By challenging the traditional positions of both the left and the right, the plan has allowed for a wide-ranging conversation to take place between parties who do not usually converse. Hundreds were in attendance of the full-day conference, which consisted of panel discussions, as well as breakout working groups that discussed the core parameters of the plan, including education, security, and law related questions.

The outlines of the plan, which sees two states existing side by side within one shared homeland, were explored by the Israel-Palestine Creative Regional Initiative (IPCRI), which published an extensive report, Two States in One Space. Joint Israeli-Palestinian working groups delved deep into the details of the structures and operations of a confederacy, while exploring potential sticking points.

The main components of the plan can be summarized as follows:

  1. Two independent, sovereign, and democratic states will be live side by side—Israel and Palestine—with the former resting on 78 percent of the land (current-day Israel), and Palestine on 22 percent, based on the June 4th 1967 borders.
  2. The internal borders between the two states will remain open, with citizens of both countries being able to travel freely throughout the entirety of the territory.
  3. Jerusalem will remain united, and exist as a shared capital of both states.
  4. The two states will enter into a political and economic union, with shared economic and social institutions.

The basic formulation sees the creation of two distinct states, which would share the same territory, and would operate with separate state machineries, in charge of core state functions, while sharing an agreed-upon level of integration in the realms of security, economy, and legislation. The strength of the confederate plan is that it allows both Palestinians and Jews to express their national identity, while granting everyone free access to all of the land of pre-1948 historical Palestine—the territory which is central to their respective national, political, and cultural identities. This approach overcomes two of the central obstacles standing in the way of implementation of the two-state solution: uprooting Jewish settlers from their homes in a future Palestinian state on the West Bank, and a right of return for Palestinian refugees that would flood the Jewish state and overwhelm its ethno-national character.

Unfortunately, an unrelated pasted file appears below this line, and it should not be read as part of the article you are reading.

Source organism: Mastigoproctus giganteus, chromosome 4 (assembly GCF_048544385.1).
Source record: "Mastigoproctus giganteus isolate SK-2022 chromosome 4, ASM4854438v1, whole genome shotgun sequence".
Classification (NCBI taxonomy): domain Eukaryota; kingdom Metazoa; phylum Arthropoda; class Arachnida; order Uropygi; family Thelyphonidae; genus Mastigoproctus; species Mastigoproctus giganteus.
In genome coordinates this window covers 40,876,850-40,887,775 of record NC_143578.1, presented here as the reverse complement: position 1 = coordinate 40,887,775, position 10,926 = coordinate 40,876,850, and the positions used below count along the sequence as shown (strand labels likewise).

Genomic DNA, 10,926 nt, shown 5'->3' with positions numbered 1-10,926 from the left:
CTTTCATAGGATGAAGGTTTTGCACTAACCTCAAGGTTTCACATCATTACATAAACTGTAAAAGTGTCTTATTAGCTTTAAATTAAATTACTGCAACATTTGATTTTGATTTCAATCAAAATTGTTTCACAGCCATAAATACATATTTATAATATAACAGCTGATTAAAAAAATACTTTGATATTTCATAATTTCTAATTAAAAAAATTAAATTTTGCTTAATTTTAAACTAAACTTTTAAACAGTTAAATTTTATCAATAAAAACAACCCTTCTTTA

Against those fears, the confederate model proposes to realize the aspirations of both people by clearly distinguishing citizenship and residency, sovereignty, and rule of law. The over 500,000 Israeli settlers in the West Bank and East Jerusalem are allowed to remain in their homes, holding residency status in the Palestinian state, but also remaining citizens of Israel, pledging allegiance to and voting in the Jewish state. The Palestinian refugees who wish to return to Israel would become residents, while also being citizens of the new state of Palestine. This reformulation of citizenship, allowing Palestinian refugees to return to their ancestral homes, while remaining citizens of the Palestinian state, removes what currently stands as the most frightening scenario for Israel: the Jewish state losing its national character through a flood of Palestinian refugees. And unlike the two-state model, a confederacy will provide extensive cultural, economic, and political interaction.